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'Big One' comes home

Huge painting goes on display at Festival of Arts a year after artist's death.

August 15, 2013|By Michael Miller
  • Deborah Young stands in front of her late husband's wall-sized painting called "The Big One" at the Festival of Arts. The painting is back on view at FOA this summer after being out of sight for many years.
Deborah Young stands in front of her late husband's… (Don Leach / Coastline…)

Robert Young called his massive painting "The Big One." And apart from its 9-by-15-foot size, it loomed large for him.

For eight years, at his Laguna Beach home, he worked on the mural-like image of life under the ocean's surface. The house had no studio space, so he built a structure in the backyard out of telephone poles — which prevented the painting from being crushed by a tree during a 1978 storm that uprooted eucalyptuses along the block.

When the family lent the painting to a restaurant by SeaWorld, Young and his wife went to view it regularly. And in his last years, as the artist slid into dementia, seeing his masterwork again brought a smile and a rare sentence from his lips: "That was fun."

Now, a year after Young's death, "The Big One" is finally on display at the Festival of Arts, just a stone's throw from its place of origin. And though his widow, Deborah Young, is still seeking a permanent home for the artwork, its first public showing in Laguna feels like some kind of closure.

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"It's been a part of our lives," she said Tuesday by the painting, which resides behind a metal handrail amid other festival booths. "It's been a part of my life for almost 36, 37 years. It was definitely his pride and joy."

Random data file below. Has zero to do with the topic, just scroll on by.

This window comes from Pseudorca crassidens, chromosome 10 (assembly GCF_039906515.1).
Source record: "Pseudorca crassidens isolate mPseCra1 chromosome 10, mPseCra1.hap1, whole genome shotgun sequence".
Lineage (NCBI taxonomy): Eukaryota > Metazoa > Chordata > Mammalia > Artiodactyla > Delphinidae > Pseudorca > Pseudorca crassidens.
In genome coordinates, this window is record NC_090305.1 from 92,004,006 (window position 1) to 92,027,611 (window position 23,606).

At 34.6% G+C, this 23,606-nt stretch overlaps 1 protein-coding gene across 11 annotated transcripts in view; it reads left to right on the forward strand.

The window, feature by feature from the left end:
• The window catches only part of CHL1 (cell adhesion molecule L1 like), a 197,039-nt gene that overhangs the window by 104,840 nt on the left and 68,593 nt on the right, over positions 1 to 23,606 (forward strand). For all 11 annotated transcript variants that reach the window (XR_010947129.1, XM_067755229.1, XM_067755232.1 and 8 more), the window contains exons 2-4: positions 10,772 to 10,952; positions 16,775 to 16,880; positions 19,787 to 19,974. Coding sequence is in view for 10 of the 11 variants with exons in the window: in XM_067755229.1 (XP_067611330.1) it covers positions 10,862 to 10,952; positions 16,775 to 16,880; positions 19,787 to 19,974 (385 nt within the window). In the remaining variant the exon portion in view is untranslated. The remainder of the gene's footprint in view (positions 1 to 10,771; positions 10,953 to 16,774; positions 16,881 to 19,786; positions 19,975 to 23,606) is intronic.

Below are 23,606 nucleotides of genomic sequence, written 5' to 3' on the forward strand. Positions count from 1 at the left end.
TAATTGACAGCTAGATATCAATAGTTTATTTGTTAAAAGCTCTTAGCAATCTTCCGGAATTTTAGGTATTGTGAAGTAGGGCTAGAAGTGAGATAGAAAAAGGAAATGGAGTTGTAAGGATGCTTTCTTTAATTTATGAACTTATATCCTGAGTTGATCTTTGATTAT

The press materials for "The Big One" call it "the largest painting ever produced in Laguna Beach." That may be an impossible statement to prove — does someone have a 10-by-16-foot work stashed in a basement somewhere? — but the painting's girth certainly stands out on the festival grounds.

The artist, who used pointillist dabs, sprays, washes and other techniques, created a dense oceanscape that feels almost dreamlike in spots, with some objects vividly outlined and others melting into the background. As a young man, Robert was an avid diver, and Deborah said his experiences underwater gave him much of the inspiration for the piece.

Ironically, it was water of a different kind that nearly turned "The Big One" into a big memory. The storm that hit Laguna on Feb. 10, 1978, toppled eucalyptuses onto the Youngs' house and struck and injured the painter, whose leg was hit by one of the trees. When the couple started the process of rebuilding their house, they opted to clear the entire lot, telephone-pole structure and all.

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